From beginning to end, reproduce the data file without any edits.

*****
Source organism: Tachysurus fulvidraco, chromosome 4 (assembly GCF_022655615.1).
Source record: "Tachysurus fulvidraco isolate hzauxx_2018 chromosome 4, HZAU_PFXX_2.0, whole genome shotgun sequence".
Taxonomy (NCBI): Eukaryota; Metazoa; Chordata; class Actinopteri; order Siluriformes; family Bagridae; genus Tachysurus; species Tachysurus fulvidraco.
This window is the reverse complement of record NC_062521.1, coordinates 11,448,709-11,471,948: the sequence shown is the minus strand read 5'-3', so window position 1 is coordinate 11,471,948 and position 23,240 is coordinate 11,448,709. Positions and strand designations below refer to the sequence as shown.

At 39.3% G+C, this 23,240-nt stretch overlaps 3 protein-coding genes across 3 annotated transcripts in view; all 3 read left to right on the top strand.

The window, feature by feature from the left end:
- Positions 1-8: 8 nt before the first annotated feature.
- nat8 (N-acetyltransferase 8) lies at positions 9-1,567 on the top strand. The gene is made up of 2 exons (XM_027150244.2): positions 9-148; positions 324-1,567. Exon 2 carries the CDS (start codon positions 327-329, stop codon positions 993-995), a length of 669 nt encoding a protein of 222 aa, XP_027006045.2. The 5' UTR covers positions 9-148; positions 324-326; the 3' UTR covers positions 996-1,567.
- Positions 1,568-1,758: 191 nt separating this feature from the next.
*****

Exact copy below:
Source organism: Tachysurus fulvidraco, chromosome 4 (assembly GCF_022655615.1).
Source record: "Tachysurus fulvidraco isolate hzauxx_2018 chromosome 4, HZAU_PFXX_2.0, whole genome shotgun sequence".
Taxonomy (NCBI): Eukaryota; Metazoa; Chordata; class Actinopteri; order Siluriformes; family Bagridae; genus Tachysurus; species Tachysurus fulvidraco.
This window is the reverse complement of record NC_062521.1, coordinates 11,448,709-11,471,948: the sequence shown is the minus strand read 5'-3', so window position 1 is coordinate 11,471,948 and position 23,240 is coordinate 11,448,709. Positions and strand designations below refer to the sequence as shown.

At 39.3% G+C, this 23,240-nt stretch overlaps 3 protein-coding genes across 3 annotated transcripts in view; all 3 read left to right on the top strand.

The window, feature by feature from the left end:
- Positions 1-8: 8 nt before the first annotated feature.
- nat8 (N-acetyltransferase 8) lies at positions 9-1,567 on the top strand. The gene is made up of 2 exons (XM_027150244.2): positions 9-148; positions 324-1,567. Exon 2 carries the CDS (start codon positions 327-329, stop codon positions 993-995), a length of 669 nt encoding a protein of 222 aa, XP_027006045.2. The 5' UTR covers positions 9-148; positions 324-326; the 3' UTR covers positions 996-1,567.
- Positions 1,568-1,758: 191 nt separating this feature from the next.